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Mercedes Benz R-Class Warning Lights

The Most Common Mercedes Benz R-Class Symbols

These are the most common dashboard symbols that you will see in your Mercedes Benz R-Class. Click on one to see more information or scroll further down to see the link to the owner's manual where you can find even more symbols.

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Mercedes Benz R-Class Image

About the R-Class

The R-Class is a marge luxury multi-purpose vehicle manufactured by the German automaker Mercedes since 2005. Following the great success of Mercedes-Bens’ small MPVs the A-Class and the B-Class, the company brought out the R-Class to follow in their footsteps.

First seen as a concept car at the 2002 Detroit Motor Show, the R-Class shared the same platform with the M-Class and the GL. There were 2 wheelbase lengths available with a multitude of engine configurations, and the flexibility of the vehicle extended to the seating arrangements where a customer could choose a model that could allow for 5, 6 or 7 passengers.

2011 saw an update, predominantly to the back grille and mirrors and this version was showcased at the New York International Auto Show. A 5.5-liter V8 engine was sold from this point, and after the Insurance Institute for Highway Safety tested the R-Class, they awarded it ‘good’ for frontal crashes, but only ‘acceptable’ for side impacts. Changes were made to the seatbelts and the interior trim, following which, the Thatcham Research New Car Whiplash testing in the UK rated the R-Class also ‘Good.’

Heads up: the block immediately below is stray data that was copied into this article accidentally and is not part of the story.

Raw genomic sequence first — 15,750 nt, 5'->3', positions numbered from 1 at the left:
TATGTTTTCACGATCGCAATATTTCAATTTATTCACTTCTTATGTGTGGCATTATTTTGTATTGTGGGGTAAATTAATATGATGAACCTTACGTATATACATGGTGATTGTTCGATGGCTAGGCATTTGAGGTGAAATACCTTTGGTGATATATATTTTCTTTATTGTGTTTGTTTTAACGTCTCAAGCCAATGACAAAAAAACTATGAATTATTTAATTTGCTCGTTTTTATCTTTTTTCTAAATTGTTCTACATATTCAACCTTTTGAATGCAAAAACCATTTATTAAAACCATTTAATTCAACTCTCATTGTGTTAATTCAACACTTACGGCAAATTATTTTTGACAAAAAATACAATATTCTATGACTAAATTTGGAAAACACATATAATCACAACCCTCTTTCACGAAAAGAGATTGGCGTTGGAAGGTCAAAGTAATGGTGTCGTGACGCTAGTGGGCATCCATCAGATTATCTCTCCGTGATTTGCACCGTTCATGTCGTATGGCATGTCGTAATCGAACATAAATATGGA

Mercedes-Benz predicted 50,000 sales with half of those attributed to USA. Starting out strong the R-Class sales began to slow drastically around 2008, many blamed the economic climate, but that didn’t explain why the R-Class only secured less than 10% of ML-Class sales. Production ended in Northern America in 2002, with the model withdrawn from the UK a year later. The one country the R-Class did excel in however, was China where the vehicle remained on sale.

In a post-mortem, numerous car review sites questioned the reason for the decline of the car, with some suggesting that it had no real solid identity, and in an attempt to appeal to many, it appealed to none.

No one seemed to be able to agree on whether the R-Class was predominantly an SUV, a crossover, a station wagon or an estate. The image problem was worsened by the continual comparison to the very similar-looking Chrysler Pacifica, a car that was plagued with a number of production issues and unreliability reports.